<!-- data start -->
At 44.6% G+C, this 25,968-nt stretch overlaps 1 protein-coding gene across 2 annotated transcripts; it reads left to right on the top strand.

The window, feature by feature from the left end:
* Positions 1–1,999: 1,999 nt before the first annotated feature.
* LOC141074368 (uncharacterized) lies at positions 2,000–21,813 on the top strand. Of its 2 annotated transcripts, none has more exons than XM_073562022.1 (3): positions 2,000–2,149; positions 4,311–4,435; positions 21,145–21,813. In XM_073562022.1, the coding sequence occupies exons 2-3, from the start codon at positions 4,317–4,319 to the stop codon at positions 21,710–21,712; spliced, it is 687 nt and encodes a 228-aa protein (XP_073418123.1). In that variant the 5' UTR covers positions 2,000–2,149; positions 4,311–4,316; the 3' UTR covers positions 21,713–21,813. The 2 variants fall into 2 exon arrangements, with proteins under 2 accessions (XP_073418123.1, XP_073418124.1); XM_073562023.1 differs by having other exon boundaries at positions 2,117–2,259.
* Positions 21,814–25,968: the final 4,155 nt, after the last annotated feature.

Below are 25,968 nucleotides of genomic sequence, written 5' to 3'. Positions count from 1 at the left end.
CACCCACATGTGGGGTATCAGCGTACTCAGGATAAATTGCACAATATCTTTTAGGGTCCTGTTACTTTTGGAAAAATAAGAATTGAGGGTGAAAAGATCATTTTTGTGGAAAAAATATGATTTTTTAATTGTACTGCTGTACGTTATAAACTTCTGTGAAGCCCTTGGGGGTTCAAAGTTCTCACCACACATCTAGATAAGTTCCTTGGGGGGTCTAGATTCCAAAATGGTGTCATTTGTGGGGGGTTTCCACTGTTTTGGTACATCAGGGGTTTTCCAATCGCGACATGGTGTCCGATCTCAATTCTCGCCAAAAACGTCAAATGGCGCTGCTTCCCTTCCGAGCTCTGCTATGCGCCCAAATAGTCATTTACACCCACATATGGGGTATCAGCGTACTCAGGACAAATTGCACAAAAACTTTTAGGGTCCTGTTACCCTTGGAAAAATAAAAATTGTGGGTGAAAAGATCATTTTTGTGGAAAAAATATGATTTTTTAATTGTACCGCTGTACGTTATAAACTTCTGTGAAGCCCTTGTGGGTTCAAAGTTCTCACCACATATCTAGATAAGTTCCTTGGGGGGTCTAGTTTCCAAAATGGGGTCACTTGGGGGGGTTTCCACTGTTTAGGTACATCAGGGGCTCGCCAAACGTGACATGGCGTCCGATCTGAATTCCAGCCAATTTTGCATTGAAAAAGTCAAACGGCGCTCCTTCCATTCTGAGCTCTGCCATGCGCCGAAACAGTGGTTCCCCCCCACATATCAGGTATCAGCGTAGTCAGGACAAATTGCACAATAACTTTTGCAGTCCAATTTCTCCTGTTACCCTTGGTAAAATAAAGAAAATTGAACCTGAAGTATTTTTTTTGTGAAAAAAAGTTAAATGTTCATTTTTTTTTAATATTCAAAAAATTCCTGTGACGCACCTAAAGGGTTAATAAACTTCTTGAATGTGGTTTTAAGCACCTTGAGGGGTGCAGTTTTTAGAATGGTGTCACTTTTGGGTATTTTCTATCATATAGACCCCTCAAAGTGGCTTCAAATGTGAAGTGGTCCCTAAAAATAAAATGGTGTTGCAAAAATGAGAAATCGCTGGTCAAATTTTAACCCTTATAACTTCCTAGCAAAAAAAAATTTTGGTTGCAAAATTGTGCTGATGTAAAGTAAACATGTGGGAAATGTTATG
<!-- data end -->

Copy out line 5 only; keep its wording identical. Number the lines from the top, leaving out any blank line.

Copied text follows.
* Positions 21,814–25,968: the final 4,155 nt, after the last annotated feature.